Fortress and Lindorff, finalists in the bid for the bad bank of NCG.
The sale of the bad bank of NCG Banco enters its decisive stage. The Galician institution has filtered the first offers of the interested funds and has designated two finalists, the funds Fortress and Lindorff, to whom a third investor could be added.
The US managing company and the Norwegian recovery platform will start analyzing in the next few days the assets on sale and will need to present their definite offer in the first half of July, according to financial sources.
The sale could be delayed a few weeks from the initial plan due to the complexity of the assets on sale. The operation, known as Project U2, includes the properties that were left outside the bad bank (Sareb); the recovery unit of NCG; the branches outside Galicia that were not included in EVO Banco; a debt management agreement for more than 20.000 million Euros; and part of the central services.
In total, the winner of this auction, which is being coordinated by the Italian group Mediobanca, will retain 30 branches; a team of 700 people; real estate assets for 250 million Euros; and the management agreement.
NCG Banco values that jobs are maintained that the buyer has a broad experience in the recovery market in Spain.
One of the points to be defined in the operation is if the institution that keeps the Single Asset Management Unit (SAMU) from NCG, will also manage the assets transferred to Sareb. The Galician institution transferred 5100 million Euros in properties and credits linked to the construction business.
From these two candidates, the Norwegian group Lindorff is the one that has bet on Spain in the last few years. This institution bought the recovery platform from Santander, Reintegra, between 2011 and 2012, with more than 700 professionals included in the operation. This institution has also reinforced itself with the acquisition, along with the fund AnaCap, of default credits from Popular for 1143 million Euros.
On the other hand, Fortress has not closed any operation in Spain since the sale of 1000 million Euros in default credits from Santander, Banesto and Santander Consumer Finance, at the beginning of 2012. This is why, according to financial sources, “it has more ammunition to buy banking assets in the next few months”. This US fund negotiated to enter Sareb´s capital, along with Cerberus and Centerbridge, and it is seen as one of the firmest candidates to buy lots of real estate assets in Spain.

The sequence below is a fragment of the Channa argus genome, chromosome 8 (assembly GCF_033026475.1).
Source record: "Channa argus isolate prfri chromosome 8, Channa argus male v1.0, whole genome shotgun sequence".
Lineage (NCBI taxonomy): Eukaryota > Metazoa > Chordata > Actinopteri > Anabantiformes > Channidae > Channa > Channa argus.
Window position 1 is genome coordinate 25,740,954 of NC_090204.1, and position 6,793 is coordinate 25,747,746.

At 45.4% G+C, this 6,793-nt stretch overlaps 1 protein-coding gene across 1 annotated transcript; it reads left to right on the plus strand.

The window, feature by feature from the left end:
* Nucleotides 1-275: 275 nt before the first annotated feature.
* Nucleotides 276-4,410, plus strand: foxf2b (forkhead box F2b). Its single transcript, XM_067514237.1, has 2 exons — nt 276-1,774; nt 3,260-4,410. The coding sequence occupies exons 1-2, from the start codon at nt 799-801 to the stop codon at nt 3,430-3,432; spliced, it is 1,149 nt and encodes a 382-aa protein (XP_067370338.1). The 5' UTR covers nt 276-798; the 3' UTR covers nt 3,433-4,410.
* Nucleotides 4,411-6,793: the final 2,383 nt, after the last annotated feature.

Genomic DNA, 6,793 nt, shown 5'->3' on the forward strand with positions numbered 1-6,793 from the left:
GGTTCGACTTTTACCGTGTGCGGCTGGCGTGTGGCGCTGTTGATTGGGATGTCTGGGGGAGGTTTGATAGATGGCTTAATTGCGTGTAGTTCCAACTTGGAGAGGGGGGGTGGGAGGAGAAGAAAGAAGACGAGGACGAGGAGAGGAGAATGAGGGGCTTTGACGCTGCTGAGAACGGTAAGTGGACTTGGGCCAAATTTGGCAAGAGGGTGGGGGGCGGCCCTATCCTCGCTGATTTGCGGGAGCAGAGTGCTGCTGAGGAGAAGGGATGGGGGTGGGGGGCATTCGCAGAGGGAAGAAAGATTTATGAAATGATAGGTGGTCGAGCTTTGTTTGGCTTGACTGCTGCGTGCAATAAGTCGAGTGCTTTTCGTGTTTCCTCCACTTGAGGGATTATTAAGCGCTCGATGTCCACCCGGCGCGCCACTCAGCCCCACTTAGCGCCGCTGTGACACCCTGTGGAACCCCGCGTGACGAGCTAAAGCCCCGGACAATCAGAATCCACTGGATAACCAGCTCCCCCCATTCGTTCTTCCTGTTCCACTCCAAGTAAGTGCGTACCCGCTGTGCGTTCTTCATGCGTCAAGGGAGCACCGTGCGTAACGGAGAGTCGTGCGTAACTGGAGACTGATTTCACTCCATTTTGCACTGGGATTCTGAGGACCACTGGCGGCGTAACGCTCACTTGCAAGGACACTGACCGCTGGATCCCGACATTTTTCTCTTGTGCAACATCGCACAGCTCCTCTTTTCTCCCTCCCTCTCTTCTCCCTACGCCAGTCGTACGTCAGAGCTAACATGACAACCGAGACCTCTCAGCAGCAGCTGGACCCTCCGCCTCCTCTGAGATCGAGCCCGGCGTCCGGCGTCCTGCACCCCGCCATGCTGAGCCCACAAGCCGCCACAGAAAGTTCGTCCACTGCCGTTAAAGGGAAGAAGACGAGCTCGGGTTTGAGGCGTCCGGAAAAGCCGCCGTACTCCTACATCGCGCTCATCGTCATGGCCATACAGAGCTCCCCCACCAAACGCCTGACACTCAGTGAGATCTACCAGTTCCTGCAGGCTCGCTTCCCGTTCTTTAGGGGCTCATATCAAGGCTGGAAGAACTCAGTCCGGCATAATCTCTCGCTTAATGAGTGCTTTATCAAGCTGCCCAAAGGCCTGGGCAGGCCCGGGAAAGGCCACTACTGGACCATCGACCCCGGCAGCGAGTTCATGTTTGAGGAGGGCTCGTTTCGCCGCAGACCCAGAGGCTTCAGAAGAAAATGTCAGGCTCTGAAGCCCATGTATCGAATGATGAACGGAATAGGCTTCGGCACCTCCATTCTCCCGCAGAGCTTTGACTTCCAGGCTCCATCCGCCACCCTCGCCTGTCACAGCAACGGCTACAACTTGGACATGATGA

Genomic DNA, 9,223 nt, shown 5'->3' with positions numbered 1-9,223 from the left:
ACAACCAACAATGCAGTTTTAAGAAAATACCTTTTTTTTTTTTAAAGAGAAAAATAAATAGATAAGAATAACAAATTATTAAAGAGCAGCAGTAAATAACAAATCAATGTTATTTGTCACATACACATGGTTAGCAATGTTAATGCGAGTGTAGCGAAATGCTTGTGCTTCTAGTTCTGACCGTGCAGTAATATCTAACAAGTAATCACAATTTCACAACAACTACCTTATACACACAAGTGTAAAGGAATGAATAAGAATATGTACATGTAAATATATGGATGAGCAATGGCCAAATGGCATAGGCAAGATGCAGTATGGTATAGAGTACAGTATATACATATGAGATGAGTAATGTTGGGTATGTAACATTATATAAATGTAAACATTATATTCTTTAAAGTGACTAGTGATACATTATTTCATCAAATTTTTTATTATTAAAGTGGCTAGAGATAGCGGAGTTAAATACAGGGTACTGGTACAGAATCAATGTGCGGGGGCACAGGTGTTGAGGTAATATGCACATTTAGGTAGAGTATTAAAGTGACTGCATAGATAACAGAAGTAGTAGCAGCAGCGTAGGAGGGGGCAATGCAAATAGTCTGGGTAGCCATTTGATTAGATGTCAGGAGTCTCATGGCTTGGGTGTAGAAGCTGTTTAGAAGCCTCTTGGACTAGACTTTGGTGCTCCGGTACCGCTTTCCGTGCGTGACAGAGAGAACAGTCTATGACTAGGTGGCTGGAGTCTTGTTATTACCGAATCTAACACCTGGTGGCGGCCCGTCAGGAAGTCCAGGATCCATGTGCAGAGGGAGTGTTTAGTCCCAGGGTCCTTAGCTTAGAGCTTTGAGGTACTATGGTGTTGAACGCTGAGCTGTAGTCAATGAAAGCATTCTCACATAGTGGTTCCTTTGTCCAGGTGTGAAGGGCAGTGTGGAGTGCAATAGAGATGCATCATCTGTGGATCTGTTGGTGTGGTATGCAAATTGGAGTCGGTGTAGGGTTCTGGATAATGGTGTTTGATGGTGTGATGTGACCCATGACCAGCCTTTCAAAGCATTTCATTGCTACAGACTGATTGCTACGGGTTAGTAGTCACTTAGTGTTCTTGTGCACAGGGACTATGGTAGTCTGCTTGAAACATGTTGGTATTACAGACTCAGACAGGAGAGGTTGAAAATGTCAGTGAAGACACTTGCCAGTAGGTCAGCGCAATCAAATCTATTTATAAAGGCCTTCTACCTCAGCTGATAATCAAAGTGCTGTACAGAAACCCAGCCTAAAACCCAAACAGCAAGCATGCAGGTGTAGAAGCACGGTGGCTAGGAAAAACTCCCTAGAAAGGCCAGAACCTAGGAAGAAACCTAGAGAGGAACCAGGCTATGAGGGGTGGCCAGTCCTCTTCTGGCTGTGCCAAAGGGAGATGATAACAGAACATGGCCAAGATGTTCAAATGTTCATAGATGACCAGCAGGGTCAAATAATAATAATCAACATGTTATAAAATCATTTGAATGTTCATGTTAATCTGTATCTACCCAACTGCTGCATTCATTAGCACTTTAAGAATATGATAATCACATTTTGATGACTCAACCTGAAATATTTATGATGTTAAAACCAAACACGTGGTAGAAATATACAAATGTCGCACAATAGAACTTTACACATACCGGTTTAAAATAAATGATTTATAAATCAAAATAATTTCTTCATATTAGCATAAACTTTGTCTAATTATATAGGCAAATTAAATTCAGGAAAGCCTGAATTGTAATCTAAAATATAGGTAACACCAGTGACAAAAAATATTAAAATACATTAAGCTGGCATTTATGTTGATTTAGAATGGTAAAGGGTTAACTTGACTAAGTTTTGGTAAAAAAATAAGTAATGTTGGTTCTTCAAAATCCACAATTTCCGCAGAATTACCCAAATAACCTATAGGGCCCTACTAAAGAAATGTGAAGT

The offers of these new investors have won over those of at least six funds or financial institutions: EOS, the German group that acquired recently the recovery platform from Popular; GFKL, the German fund whose subsidiary in Spain is Multigestión; Deutsche Bank; the technological group IBM; WL Ross, from the US millionaire Wilbur L. Ross; and Centerbridge, the US management company that acquired the recovery business of Banesto.
NCG Banco has decided that the offers of these funds did not fit in with their business plan.
NCG still needs to negotiate with Lindorff or Fortress the duration of the management contract of the credits of the group. It should be between five and ten years.
The 30 branches can be used to maintain the already existing business, but the buyer of SAMU will not be able to provide credit nor liability, based on the ban by Brussels.
These branches have the worst quality business of the Galician saving banks outside Galicia, Asturias and Leon, in those regions where it arrived later and where it grew more disproportionally.
The branches with quality assets and more trusted customers outside Galicia were placed in EVO Banco, a subsidiary whose sale has also been negotiated in the last few weeks.